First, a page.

Also notable here is the open acknowledgement - from a top central banker, no less – that inflation is a monetary phenomenon. You can look far and wide among US central bankers and financial press commentators before you will find such open acknowledgment of this fundamental truth. It has profound policy implications.
Yet, even Trichet talks about the need for monetary policy to anchor inflation expectations. This refers to the need to manage people’s beliefs about what the future will bring. He also talks about watching the knock-on effects of “second run” price inflation coming from the so-called “wage-price” spiral, i.e., workers demanding higher wages, forcing companies to raise their prices to compensate.
Not likely to happen. Why?
Because the economies of the euro zone aren’t really that strong. The EU has an unemployment rate of 6.7 percent, down from the double digits as recently as 1995, but still fairly high by US standards (currently 5.5%, considered ‘exceptionally high”). At the same time, EU consumer confidence fell in June, as did business confidence and purchasing manager confidence in Germany.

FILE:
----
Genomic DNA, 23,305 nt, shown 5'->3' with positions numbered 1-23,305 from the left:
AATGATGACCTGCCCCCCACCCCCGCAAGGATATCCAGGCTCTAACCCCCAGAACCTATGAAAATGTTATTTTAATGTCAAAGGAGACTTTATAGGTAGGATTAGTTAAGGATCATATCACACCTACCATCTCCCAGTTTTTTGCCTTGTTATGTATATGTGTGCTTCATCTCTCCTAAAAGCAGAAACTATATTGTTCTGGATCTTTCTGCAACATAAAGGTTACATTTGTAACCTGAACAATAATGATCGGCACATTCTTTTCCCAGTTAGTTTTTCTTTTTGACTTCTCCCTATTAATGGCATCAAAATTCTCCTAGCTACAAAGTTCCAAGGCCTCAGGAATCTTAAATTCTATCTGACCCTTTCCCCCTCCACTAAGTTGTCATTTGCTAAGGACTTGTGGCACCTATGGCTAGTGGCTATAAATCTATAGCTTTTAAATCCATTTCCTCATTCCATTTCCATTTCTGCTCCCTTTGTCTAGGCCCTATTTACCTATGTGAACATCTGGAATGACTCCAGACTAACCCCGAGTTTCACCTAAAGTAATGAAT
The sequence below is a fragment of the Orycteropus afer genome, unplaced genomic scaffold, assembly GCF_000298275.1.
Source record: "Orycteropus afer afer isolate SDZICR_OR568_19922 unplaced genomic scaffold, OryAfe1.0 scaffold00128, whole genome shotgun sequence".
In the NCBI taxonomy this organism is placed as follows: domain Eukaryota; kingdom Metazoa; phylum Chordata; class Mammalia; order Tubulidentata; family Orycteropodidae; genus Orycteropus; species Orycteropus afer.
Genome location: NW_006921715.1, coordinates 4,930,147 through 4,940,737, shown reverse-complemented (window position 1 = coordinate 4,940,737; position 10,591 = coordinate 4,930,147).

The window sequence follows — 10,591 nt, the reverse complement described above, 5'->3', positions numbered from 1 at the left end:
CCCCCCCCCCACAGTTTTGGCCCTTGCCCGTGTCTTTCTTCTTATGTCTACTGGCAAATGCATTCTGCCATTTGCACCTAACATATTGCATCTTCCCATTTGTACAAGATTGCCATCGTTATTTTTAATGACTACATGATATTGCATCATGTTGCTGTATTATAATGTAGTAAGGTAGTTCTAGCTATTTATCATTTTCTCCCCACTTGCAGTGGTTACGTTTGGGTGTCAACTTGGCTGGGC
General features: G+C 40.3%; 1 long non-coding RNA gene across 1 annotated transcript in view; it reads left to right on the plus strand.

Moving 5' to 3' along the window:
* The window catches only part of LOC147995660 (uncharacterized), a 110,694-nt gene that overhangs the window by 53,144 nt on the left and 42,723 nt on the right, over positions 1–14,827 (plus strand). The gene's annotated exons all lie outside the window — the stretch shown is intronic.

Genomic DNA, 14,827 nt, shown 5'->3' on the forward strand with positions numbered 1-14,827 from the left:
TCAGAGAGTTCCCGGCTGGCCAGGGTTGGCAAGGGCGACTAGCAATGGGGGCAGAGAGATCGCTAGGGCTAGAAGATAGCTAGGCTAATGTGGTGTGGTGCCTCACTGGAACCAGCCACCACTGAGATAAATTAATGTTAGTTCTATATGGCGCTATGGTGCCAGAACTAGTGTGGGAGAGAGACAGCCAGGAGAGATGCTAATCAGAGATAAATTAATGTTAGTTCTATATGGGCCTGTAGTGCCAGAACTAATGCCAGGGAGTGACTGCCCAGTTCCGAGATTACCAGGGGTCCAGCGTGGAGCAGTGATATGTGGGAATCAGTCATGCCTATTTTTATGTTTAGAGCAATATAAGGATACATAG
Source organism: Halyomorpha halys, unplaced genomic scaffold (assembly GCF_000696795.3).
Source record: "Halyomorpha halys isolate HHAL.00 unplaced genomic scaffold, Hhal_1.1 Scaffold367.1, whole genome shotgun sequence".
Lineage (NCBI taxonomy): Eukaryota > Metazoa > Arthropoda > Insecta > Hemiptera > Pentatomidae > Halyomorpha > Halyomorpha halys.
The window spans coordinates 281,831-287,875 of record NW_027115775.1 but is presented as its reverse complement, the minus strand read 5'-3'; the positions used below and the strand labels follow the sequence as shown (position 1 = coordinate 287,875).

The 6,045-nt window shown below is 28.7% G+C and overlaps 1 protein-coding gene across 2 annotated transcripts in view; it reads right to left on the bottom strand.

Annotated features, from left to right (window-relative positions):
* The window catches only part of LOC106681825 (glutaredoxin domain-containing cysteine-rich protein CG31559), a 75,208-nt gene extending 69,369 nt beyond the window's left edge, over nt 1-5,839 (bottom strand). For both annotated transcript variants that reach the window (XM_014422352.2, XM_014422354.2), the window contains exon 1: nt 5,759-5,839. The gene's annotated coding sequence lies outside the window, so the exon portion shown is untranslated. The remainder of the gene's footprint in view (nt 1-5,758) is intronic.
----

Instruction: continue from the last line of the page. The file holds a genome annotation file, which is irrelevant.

So, what’s the deal?
“Tricky” wants to hike further, and he is letting us know – except that the brain-dead financial press isn’t getting it, just like they didn’t get it when he first threatened to hike back in December – and ever since. Tricky always makes good on his word. That’s why he is so “tricky” to conventional observers. They’re not used to that. They expect double-talk, like whatever wafts over the Atlantic from this side of the pond.
The same kind of attitude emanates from the BIS. Malcolm Knight, BIS Chief, warned that while the US dollar's depreciation against other major currencies has so far been "remarkably orderly," that might not continue to be the case. "Foreign investors in US dollar assets have seen big losses," a recent BIS report said. "While unlikely...a sudden rush for the exits cannot be ruled out completely."